11/25 - 12/23:
To the Celts, the Elder (also known as the "Tree of Faeries," "Old Gal," "Pipe Tree" and "Lady Ellhorn," among others) was the symbol of both death and rebirth. Its twigs were said to enable the wearer to see spirits and experience visions. Justice was dispensed by the Druids beneath this tree. Much like the Winter Solstice itself, it highlighted a time of evolution. The Druids believed that it was during this period that their Sun or Solar Spirit was being held prisoner. It was also considered a time of trouble and indicative of the struggle for supremacy. By virtue of being considered sacred to the faeries, Elder branches were once hung above stables in order to protect horses from evil spirits. Paradoxically, in some parts of Europe, this tree was once generally regarded as an ally of witches. For many generations, it was thought to be unlucky to burn Elder and an omen of death to bring it indoors. In addition, it was also believed that anyone who cut the wood of this tree risked being turned into stone. In one Christian legend, it was from the branches of an Elder that Judas hanged himself after the betrayal of Christ...at which point the Elder forever lost its ability to grow straight and strong. In another, it is said that the cross upon which Christ was crucified was made of Elder...and the reason why the tree has stood in stooped remorse ever since. Some Irish legends claim that Saint Patrick used a branch of Elder in the form of a sacred rod in order to drive out all the serpents from Ireland. Often planted close to the home, the Elder was thought to offer protection against evil influences and lightning...based on the fact that the tree itself never seemed to get struck and it was hoped such immunity would extend to the nearly dwellings. In ancient times, it was believed that negative forces would be attracted by someone who fell asleep beneath an Elder tree. While slumbering, it was thought such a person would suffer horrific nightmares and become delirious upon waking.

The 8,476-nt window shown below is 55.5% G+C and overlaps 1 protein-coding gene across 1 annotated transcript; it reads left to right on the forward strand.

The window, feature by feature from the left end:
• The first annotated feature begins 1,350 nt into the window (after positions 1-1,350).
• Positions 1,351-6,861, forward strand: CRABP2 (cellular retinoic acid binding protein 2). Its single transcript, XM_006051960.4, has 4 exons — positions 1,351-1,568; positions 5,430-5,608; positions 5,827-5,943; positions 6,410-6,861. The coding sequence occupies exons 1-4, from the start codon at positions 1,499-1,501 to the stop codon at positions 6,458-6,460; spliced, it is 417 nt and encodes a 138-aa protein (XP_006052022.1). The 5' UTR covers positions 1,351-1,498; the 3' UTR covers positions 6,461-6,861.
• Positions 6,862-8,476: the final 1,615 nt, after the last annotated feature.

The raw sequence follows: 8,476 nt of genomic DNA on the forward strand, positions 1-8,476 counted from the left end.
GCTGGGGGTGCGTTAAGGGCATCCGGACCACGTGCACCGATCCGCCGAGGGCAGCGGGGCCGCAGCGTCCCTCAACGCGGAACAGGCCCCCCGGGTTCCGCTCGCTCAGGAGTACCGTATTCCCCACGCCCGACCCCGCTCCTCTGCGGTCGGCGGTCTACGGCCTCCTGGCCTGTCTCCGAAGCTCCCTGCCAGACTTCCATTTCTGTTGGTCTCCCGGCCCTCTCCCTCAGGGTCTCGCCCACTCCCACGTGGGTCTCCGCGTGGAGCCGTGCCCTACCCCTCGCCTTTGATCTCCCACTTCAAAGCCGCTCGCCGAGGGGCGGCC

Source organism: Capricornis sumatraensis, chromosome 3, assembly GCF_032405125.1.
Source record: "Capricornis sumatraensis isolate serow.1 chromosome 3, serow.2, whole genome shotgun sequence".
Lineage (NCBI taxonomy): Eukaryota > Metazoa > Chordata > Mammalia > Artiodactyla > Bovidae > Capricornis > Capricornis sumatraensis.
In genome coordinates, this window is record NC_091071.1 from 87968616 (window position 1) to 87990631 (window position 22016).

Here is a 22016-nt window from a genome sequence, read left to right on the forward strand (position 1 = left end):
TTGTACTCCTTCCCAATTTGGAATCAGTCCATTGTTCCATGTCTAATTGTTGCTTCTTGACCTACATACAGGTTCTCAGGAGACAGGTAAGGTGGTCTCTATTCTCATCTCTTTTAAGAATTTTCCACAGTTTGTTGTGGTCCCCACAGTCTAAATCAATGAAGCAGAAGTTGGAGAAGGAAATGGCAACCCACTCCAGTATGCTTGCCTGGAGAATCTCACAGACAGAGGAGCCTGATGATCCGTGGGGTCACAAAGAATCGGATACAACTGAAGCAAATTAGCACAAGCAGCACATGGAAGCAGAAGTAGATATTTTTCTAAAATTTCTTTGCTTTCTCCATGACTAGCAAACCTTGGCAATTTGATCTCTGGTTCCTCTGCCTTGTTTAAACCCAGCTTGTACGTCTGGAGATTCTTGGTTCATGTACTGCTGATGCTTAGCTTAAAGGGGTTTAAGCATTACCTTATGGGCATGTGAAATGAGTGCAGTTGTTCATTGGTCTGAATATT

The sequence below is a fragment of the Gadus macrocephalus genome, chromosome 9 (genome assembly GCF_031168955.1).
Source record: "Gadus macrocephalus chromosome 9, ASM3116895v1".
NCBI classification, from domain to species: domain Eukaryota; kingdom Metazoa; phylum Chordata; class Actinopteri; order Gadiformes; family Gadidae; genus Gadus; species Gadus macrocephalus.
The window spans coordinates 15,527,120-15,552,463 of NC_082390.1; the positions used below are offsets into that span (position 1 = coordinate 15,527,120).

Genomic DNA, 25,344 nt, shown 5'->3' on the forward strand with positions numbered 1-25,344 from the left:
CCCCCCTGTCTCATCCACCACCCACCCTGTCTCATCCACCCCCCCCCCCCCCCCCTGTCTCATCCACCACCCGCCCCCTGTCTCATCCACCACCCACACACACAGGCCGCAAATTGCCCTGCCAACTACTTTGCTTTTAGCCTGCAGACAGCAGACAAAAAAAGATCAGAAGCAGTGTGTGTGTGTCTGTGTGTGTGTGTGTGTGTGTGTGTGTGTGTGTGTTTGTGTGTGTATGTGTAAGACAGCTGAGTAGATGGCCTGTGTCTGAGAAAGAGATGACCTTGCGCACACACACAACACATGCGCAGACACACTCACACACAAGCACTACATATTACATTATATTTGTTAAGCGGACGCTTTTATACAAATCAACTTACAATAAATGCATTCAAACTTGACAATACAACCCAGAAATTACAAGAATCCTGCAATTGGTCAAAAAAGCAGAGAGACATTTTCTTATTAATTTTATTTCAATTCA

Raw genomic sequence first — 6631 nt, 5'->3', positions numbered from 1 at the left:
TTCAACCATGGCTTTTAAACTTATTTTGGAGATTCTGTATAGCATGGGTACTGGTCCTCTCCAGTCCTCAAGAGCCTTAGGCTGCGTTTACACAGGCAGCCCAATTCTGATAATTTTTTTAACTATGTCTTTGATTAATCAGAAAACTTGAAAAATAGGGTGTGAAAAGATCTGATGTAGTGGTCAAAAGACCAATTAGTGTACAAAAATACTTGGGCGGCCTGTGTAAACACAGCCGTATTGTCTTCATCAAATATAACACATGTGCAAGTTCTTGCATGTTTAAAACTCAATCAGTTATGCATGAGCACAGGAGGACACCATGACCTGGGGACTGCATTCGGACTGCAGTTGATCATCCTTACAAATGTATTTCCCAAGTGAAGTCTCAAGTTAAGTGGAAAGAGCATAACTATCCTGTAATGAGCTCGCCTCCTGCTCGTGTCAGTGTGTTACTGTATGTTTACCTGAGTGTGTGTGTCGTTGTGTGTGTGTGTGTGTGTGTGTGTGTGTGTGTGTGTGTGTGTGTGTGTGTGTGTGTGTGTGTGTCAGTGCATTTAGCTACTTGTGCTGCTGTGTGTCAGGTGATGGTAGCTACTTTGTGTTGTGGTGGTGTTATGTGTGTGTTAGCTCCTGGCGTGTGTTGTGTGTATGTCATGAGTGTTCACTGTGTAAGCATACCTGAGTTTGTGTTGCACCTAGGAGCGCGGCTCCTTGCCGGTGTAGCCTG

The Elder, a a common member of the Honeysuckle family, frequently displays a sprawling habit and can grow to 30 feet in damp clearings or along the edge of woods. In general, many liberally-branching stems emerge from the ground. In essence, it is considered too small and feeble to be a true tree, while being too large and airy to be categorized as a bush...essentially falling somewhere inbetween the two. The light-gray bark of the Elder is rough and covered with wart-like breathing pores. The branches are flexible and can be broken without much trouble. The inner pith of the twigs is akin to cork and may be easily transformed into instant popguns and pipes...thus endearing this tree to countless generations of children. The wood of the Elder has never been put to many uses, being too weak for building material, but it was once believed that flutes made from Elder held the power to enchant spirits. The leaves are feathery and emit a foul smell which is apparently useful for warding off flies. Often planted as a hedgerow tree, cows appear to be particularly appreciative of the shade offered by the Elder, especially on days when swarms of insects can be irritatingly bothersome. The tiny white flowers of the Elder bloom in bunches and exude a sweet and heavy scent, which is slightly narcotic and distinctly heady. The Elder's flowers, though difficult to dry, are the most medicinally useful part of the plant, having been used as a cure for eilepsy, warts, toothache and cleansing of the blood. By the end of Summer, the Elder's blossoms have developed into drooping bunches of small purplish-black berries, which are a welcome source of food for the birds in the area. Elderberries are a rich source of vitamins and in Britain and much of Europe, still count among the most popular of the wild-foods. A plant which loves nitrogen, the Elder thrives on organic wastes, and since its damaged branches regrow, it has long been a symbol of the circle of life and rebirth...a new beginning from the old. Pregnant women would often kiss the Elder to ensure good fortune and health for their unborn child.